World Library  
Flag as Inappropriate
Email this Article

Temple Fade (hairstyle)

Article Id: WHEBN0012595758
Reproduction Date:

Title: Temple Fade (hairstyle)  
Author: World Heritage Encyclopedia
Language: English
Subject: List of hairstyles, Human hair, Digital perm, Devilock, Ivy League (haircut)
Publisher: World Heritage Encyclopedia

Temple Fade (hairstyle)

The Temple Fade, also known as a Brooklyn Fade, Low Fade, or Blow Out, is a hairstyle that gained popularity in the early 2000s.


The hair is faded from skin to 1 cm (0.4 in) in length from the edge of the hairline up 2 cm (0.8 in). The rest of the hair is left the same length, usually 2–5 cm (0.8–2.0 in), depending on the preference of the client.

Regardless of its origins, the blowout's popularity was very strong, but peaked and declined sharply (although not into obscurity). It was popularized most notably by Rob Reha, the "Gotti Boys" on their reality TV series Growing Up Gotti, and by popular viral video "My New Haircut". It was trendy mainly in the northeast, particularly in Philadelphia and parts of New York and New Jersey.

Most recently the blowout is featured prominently on the 2009-2011 MTV reality show The Jersey Shore. This show has spawned blowout-themed parties, pub crawls, and viewing parties. On the show, Pauly D is proponent of this hairstyle. He has appeared in viral videos showing others how to create and maintain a blowout.[1]

Internet Radio Host Andrew Zarian has been attributed as one of the first people to bring the hair style Queens NY.

Jersey Shore's popularity piqued new interest in the blowout cut and spread throughout the United States. Several how-to video tutorials to produce the styles and modified forms have been made. It is popular amongst Italian Americans, South Asian Americans, Arab Americans and Mexican Americans.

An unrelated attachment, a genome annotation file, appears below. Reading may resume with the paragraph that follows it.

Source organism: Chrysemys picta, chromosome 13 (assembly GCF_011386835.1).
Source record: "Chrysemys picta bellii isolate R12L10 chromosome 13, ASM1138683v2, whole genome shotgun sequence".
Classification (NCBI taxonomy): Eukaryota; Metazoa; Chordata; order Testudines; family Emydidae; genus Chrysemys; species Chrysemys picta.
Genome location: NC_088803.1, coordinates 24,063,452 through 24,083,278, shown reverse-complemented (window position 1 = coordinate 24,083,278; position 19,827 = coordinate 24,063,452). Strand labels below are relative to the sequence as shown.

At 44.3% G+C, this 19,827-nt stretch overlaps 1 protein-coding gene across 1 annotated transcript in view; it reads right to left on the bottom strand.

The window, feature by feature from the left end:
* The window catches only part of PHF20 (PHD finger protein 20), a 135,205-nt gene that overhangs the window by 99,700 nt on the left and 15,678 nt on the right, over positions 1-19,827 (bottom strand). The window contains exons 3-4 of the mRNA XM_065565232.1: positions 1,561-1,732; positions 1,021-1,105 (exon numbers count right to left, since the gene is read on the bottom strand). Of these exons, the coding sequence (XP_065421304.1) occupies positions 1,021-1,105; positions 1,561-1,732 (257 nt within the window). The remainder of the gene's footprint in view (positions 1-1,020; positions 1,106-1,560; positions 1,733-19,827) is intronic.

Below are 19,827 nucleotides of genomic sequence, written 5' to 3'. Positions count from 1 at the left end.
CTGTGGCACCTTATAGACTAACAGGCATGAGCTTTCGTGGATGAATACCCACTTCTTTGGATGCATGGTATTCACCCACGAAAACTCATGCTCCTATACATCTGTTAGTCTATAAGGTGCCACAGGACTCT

1. ^ Strzemien, Anya (21 December 2009). Jersey Shore' Star Pauly D Reveals His Hair Secrets! (VIDEO)"'". Retrieved 1 June 2012. 
This article was sourced from Creative Commons Attribution-ShareAlike License; additional terms may apply. World Heritage Encyclopedia content is assembled from numerous content providers, Open Access Publishing, and in compliance with The Fair Access to Science and Technology Research Act (FASTR), Wikimedia Foundation, Inc., Public Library of Science, The Encyclopedia of Life, Open Book Publishers (OBP), PubMed, U.S. National Library of Medicine, National Center for Biotechnology Information, U.S. National Library of Medicine, National Institutes of Health (NIH), U.S. Department of Health & Human Services, and, which sources content from all federal, state, local, tribal, and territorial government publication portals (.gov, .mil, .edu). Funding for and content contributors is made possible from the U.S. Congress, E-Government Act of 2002.
Crowd sourced content that is contributed to World Heritage Encyclopedia is peer reviewed and edited by our editorial staff to ensure quality scholarly research articles.
By using this site, you agree to the Terms of Use and Privacy Policy. World Heritage Encyclopedia™ is a registered trademark of the World Public Library Association, a non-profit organization.

Copyright © World Library Foundation. All rights reserved. eBooks from Project Gutenberg are sponsored by the World Library Foundation,
a 501c(4) Member's Support Non-Profit Organization, and is NOT affiliated with any governmental agency or department.